A fascinating new paper by Robert Mare, a sociologist at UCLA, gives a first-of-its kind picture of trends in “educational homogamy” (the tendency of people to marry others with similar levels of education) over the course of the twentieth century. The result is what Mare calls a “great U-turn.” Educational homogamy was very high at the turn of the 20th century (the Gilded Age), then “declined to an all-time low for young couples in the early 1950s, and has increased steadily since then.”
High levels of education-based assortative mating are likely both a cause and consequence of economic inequality. It’s a cause because children born to two highly educated parents have more resources at their disposal than two children born to less-educated parents, and it’s a consequence because a wide social distance between groups may make them less likely to intermingle. Regardless of its relationship with economic inequality, however, it’s clear that the steady rise of educational homogamy is indicative an ever-more siloed elite (a group that, in our opinion, is increasingly out of touch with non-elites, and increasingly beholden to establishmentarian groupthink).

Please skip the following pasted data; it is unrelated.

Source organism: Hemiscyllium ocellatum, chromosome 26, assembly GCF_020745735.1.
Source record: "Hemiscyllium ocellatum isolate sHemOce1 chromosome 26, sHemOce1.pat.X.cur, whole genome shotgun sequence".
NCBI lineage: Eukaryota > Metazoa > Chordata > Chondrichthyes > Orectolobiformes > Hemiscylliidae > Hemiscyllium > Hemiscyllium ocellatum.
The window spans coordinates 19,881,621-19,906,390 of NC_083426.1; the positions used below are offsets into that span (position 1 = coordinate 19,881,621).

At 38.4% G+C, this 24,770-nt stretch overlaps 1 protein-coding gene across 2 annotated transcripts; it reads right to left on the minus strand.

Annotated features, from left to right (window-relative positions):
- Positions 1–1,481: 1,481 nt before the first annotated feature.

The irony here is that a partial cause of this trend is the rise of meritocracy. Today, women are more likely to go to college and peoples’ wages are more tightly correlated with their education, which increases the incentive to marry someone of a similar educational status. These developments are related to the end of class-based privilege and the rise of a fairer, more egalitarian system. And yet, a byproduct of our hyper-meritocracy is an ever-more pronounced system of educational assortative mating that makes our society more stratified and more unequal.